CHARLOTTESVILLE, Va. -- This is the fourth season Mike London has been in charge of the Virginia football program. But, in many ways, the 2013 campaign feels like a clean slate for the Cavaliers.
London has new coordinators on both sides of the football, with Steve Fairchild arriving as the new offensive coordinator and Jon Tenuta coming aboard as the defensive coordinator. The Cavs also have to replace some key personnel on both sides of the ball.
Linebacker Steve Greer, one of the most prolific defenders in team history, has graduated. And on offense, the two quarterbacks who spent time splitting reps last season -- Michael Rocco and Phillip Sims -- both have transferred to programs that play at lower classifications.
Losing Sims was particularly galling to the Cavaliers. He had the inside track on being Virginia's clear-cut starter after Rocco decided to transfer to Liberty not long after the 2012 season concluded, but academic issues precipitated his exodus to Winston-Salem State, a Division II school.
"I guess that's just how the cookie crumbles sometimes," receiver Tim Smith, also a former high-school teammate of Sims, told the Charlottesville (Va.) Daily Progress.
In the absence of Sims and Rocco, redshirt sophomore David Watford was named the Cavaliers' starter on August 12.
"I feel a lot more confident in myself and a different level of confidence in the offense really and just my knowledge of the game," Watford said.
Watford spent the 2011 season sharing reps with Rocco at quarterback until about midseason, when Rocco took over sole control of the position and led the Cavs on a winning streak that ended with the team coming a victory away from winning its first-ever Coastal Division title and making its first appearance in the Atlantic Coast Conference championship game. Watford took his redshirt last season and has impressed in fall camp with redshirt freshman Greyson Lambert his primary competition.
Watford was 30 of 74 as a freshman, with three touchdowns and four interceptions.
The new schemes are quite different. Fairchild is installing a run-heavy offensive approach that should also revive the physicality and attitude Virginia was lacking last season on offense. Meanwhile, aggression is the buzzword when describing Tenuta's defense, which brings pressure from a variety of directions via stunts and zone blitzes. A former defensive back at Virginia, Tenuta's defense at N.C. State last season ranked seventh nationally in tackles for loss and 27th in sacks -- both areas where the Cavs underperformed last season.
London brought in an impressive recruiting class, headlined by the first five-star prospect signed during his tenure. Rivals ranked that class 28th nationally, albeit eighth in the ACC.
Virginia posted a losing record in two of London's first three seasons in Charlottesville, and media members don't appear optimistic that that trend will change. Virginia has been picked to finish sixth in the ACC's Coastal Division, finishing ahead of only Duke.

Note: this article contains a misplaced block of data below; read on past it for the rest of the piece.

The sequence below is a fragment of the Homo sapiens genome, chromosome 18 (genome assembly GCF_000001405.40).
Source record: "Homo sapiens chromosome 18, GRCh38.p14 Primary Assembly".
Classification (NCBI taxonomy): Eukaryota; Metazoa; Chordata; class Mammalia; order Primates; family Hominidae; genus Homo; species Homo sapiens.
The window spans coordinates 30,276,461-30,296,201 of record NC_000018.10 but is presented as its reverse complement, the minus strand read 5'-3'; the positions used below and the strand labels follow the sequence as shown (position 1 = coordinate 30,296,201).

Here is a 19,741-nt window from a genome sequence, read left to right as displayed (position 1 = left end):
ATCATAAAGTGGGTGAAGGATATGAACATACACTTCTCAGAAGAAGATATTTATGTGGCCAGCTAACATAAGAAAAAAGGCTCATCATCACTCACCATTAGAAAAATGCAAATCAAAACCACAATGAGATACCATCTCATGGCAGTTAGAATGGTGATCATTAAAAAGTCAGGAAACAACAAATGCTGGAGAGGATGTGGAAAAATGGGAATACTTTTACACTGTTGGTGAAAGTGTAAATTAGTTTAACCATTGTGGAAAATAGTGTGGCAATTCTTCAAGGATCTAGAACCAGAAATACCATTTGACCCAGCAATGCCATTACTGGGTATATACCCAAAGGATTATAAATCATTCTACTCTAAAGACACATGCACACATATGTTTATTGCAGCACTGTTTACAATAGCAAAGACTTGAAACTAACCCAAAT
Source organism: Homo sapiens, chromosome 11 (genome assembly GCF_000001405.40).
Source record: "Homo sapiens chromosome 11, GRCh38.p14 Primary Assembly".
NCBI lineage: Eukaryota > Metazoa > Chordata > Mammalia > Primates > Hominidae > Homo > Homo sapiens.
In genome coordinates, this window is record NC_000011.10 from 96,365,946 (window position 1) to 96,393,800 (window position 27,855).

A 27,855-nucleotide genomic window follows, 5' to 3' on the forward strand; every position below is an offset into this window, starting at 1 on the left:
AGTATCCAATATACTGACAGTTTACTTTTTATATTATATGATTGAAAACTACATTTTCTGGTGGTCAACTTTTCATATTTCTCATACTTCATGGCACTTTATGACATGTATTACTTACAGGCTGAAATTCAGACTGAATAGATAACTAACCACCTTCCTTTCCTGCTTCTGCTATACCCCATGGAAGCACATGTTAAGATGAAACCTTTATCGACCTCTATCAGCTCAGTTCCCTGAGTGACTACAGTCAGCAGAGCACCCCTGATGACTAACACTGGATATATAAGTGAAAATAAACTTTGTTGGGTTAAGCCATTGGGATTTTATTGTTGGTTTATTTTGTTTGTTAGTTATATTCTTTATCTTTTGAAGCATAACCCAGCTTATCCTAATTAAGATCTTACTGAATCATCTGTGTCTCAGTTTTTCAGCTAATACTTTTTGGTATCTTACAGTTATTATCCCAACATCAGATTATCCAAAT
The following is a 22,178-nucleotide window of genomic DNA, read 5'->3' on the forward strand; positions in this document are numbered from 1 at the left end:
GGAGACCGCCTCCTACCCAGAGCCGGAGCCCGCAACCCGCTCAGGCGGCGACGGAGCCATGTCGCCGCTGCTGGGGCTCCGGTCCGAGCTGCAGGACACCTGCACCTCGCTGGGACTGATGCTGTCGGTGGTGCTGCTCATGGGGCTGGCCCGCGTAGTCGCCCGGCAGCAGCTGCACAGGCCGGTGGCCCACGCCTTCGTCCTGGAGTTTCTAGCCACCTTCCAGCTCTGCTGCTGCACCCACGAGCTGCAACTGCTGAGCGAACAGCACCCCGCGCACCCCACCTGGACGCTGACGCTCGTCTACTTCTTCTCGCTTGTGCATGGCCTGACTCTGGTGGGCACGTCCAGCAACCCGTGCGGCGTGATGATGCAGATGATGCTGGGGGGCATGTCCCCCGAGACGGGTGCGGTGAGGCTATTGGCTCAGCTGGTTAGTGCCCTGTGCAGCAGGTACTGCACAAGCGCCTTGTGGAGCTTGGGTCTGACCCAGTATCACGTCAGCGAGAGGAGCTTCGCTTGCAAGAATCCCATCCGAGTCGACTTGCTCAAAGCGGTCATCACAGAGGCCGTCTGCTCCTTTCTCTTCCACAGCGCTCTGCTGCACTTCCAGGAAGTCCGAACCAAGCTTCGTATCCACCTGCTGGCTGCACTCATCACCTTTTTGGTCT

SPOTLIGHT ON SEPTEMBER: Virginia's early schedule is stout. The Cavaliers open with back-to-back home games against BYU and Oregon, part of a stretch of three consecutive at Scott Stadium that includes VMI, before traveling to Pittsburgh to welcome the Panthers to the ACC. Upending either BYU or Oregon -- or, in a dream situation, both -- would do wonders in the Cavs' goal to return to their winning ways and qualify for a bowl. "We feel like this is an opportunity game," LB Daquan Romero told reporters in Charlottesville. "Nobody expects us to win the first two games of the season, but we're not bowing to anybody. It's a big opener for us and for our fans. We feel like we have to win because coming off a 4-8 season, you don't want to lose your first game. We're going out there with a chip on our shoulder."
KEYS TO SUCCESS: Virginia got away from its identity last season. The running game, which was a force during its successful 2011 campaign, evaporated, and the Cavalier defense gave up 35-plus points on five occasions. The best way to cure both ills? Move the football on the ground. Running the ball is the key to Fairchild's offensive scheme, and RB Keith Parks has the skill set to accomplish what Virginia wants on the ground.
AREAS OF CONCERN: Making big plays was altogether impossible for Virginia's defense last season. The Cavaliers ranked 98th nationally in sacks and 111th in turnover margin, forcing just 12 miscues. Enter Tenuta, whose N.C. State defense last season had four individual players who each finished with more sacks than Virginia's entire team, which had 17 as a group. That has to improve. In terms of personnel, defensive tackle is the biggest worry. Behind likely starters Brent Urban and David Dean, no one else on the entire roster has taken a live snap as a defensive tackle.
--Team correspondents for The Sports Xchange contributed material for this story.